'Boogie Nights': Unhappy Days
by L. Brent Bozell III
It's sometimes said that "the sexual revolution is over
- and sex won." What began as a nihilistic anti-establishment experiment
in sexual liberation has devolved into what surrounds us today, as barrier
after barrier has come crashing down with the glorification of immediate
physical satisfaction and the rejection of the natural order (and therefore,
of love itself). The nihilists aren't done, though. Yet another wall has come
down this month. "Boogie Nights," a film about the porno industry in
the '70s and '80s, is out and playing at your favorite mall.
Let me dispense with the plot, as quickly as possible. Eddie
Adams (Mark Wahlberg) is a nice looking 17-year-old boy recruited by Jack
Horner (Burt Reynolds), a porno movie director looking for fresh talent.
Horner learns the lad has a special feature: a massive penis. Under the nom
de porn Dirk Diggler, the boy quickly achieves fame and fortune while
surrounding himself with a new, loving family.
This "family" is something else, even by
Hollywood's standards. Horner's the paternal figure, while his live-in
girlfriend, Amber Waves (Julianne Moore) provides the maternal role, having
abandoned that role with her own child. She also provides cocaine since she's
an addict; and to Dirk she provides her body for his first movie, since she's
a porn artist herself. (But what are families for?) There's "Rollergirl"
(Heather Graham) who will have sex with anyone, anywhere, but under No
Circumstances will she take off her rollerblades for anything. (And if you
think that's stupid, consider that she's introduced into the movie at its
start in 1977; the movie ends in 1983 and she's still wearing them.) There are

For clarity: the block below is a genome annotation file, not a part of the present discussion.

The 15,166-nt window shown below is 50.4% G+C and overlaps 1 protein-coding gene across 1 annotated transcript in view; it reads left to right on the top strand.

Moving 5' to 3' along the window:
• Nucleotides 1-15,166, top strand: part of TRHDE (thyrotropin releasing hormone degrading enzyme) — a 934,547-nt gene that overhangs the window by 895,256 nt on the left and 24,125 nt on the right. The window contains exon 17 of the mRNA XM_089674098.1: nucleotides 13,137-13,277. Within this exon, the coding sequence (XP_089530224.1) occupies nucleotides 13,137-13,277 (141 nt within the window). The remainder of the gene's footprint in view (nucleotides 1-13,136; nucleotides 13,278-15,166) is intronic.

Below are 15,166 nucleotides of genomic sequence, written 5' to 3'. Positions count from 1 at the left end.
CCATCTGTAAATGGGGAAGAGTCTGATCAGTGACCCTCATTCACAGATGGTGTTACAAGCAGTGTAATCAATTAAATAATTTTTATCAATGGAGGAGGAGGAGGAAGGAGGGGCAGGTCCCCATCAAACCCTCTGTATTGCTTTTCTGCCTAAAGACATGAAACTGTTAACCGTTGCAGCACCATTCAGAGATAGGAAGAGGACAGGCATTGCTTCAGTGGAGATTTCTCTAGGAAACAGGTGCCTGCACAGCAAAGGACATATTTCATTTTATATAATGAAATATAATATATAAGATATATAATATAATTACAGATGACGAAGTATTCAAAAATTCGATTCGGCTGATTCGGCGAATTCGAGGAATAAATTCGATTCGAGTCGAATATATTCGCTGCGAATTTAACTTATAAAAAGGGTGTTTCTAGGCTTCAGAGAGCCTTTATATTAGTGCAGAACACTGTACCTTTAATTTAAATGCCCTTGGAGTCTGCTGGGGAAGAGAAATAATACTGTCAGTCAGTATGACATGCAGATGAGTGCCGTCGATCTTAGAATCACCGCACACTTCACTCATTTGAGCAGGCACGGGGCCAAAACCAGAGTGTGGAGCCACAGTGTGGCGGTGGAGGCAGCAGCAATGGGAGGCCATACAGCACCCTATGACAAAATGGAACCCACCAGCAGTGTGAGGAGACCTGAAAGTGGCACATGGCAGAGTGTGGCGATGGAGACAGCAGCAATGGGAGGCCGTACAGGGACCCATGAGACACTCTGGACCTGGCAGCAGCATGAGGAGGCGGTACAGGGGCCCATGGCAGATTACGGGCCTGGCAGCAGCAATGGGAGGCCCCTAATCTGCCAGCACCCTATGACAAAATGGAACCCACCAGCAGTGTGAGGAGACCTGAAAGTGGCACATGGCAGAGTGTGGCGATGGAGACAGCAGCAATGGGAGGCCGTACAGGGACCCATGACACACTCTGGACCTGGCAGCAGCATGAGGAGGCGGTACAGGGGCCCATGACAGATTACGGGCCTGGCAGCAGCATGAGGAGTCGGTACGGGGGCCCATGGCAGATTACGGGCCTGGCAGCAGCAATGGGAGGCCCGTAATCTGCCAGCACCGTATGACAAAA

others, including the producer who longs to confirm the size of Dirk's
"torpedo"; an Hispanic assistant who longs to be a porn actor; an
assistant who longs for a gay relationship with Dirk; an assistant director
who longs not to see his wife having sex with strangers in public, including
on Horner's driveway in broad daylight with a crowd watching. This is
Hillary's Village on Acid.
For the next hour there is scene after scene of porno
shoots: the grunting, the writhing, the nudity - the works. All goes
swimmingly well until the '70s end and the greedy '80s come and the dream
world evaporates. They become drug addicts, or get themselves killed, or go to
prison. Eventually, though, there is redemption as one by one they find
fulfillment. Dirk, for example, gets hooked on cocaine, turns against Horner,
loses everything, is reduced to masturbating in front of those willing to pay
$10 to watch him do so, and almost gets himself killed. He comes back,
Prodigal Son-style, to Horner; Papa embraces and forgives him. In the final
scene our young lad's back in action, in his dressing room, preparing for
another porn shoot and this time we are given the real treat: we get
to see his giant member, too!
Silly, unsophisticated, unenlightened me. I missed the art.
The Boston Globe's Jay Carr swoons over this movie because
it "refuses to go where convention dictates and consign [the characters]
to misery...It sees them all as damaged goods [who] come together to form the
year's most unexpected extended dysfunctional family. And it embraces
them...It's ultimately about family."
Writing in the Los Angeles Daily News, Bob Strauss tells us
that "you can either look at 'Boogie Nights' as another insulting film
[about] amoral, drug-addled fools, or you can look at it as the best movie of
the past three years." To answer that, he glibly states that "if you
detach all the sex stuff" and look at the art you'll understand
that it's "not the kind of film that everyone in these parts will be
proud of. But I don't think we could have asked for anything better."
One person who doesn't want the audience to detach itself
from the rank pornography in the movie is its writer/director, Paul Thomas
Anderson. "I think, at the very least, my movie is honest," he told
one reviewer. "All I can say is that pornography's a complicated topic.
And hopefully the way I feel about it, which is pretty messy, is on the
screen: I love it, I think it's very harmful, I think it's very sexy, very
funny and very sad."
Perhaps this explains why the movie's director character is
crushed when told that the artistic porno films of the '70s are going to give
way to the mechanical porn videos of the '80s. What "Boogie Nights"
tells us, ultimately, is that in the '90s those videos have become films once
again. This time, however, they're running in our local movie theaters. And
this time it's the movie critics who are calling it "art."
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